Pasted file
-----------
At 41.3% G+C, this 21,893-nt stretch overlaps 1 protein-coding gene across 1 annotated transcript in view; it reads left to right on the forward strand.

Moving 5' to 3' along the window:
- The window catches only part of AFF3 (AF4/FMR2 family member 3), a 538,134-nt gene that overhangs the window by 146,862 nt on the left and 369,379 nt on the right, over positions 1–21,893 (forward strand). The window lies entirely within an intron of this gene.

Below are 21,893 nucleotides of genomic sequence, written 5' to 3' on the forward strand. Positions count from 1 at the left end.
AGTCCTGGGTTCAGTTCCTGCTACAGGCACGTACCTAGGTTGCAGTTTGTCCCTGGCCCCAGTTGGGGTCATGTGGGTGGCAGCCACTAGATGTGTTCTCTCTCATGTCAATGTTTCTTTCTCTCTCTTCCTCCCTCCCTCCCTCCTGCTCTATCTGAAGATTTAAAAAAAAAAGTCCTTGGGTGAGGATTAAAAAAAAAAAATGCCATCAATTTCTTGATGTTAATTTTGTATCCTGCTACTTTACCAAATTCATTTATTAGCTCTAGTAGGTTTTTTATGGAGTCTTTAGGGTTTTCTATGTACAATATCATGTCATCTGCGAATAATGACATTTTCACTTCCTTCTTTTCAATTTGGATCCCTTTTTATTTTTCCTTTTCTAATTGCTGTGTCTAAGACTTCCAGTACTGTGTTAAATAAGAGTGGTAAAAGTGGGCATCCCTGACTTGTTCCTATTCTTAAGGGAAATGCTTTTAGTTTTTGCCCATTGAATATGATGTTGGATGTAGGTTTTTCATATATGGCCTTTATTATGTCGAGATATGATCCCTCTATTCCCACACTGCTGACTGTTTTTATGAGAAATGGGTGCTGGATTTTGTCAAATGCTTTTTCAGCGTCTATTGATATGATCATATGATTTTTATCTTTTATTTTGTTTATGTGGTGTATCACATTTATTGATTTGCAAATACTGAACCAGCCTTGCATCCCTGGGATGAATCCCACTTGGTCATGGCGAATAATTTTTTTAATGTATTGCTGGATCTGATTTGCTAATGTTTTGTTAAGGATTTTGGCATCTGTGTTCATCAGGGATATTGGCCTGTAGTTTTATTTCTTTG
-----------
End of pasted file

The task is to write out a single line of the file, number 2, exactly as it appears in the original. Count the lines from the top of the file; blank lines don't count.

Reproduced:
Moving 5' to 3' along the window: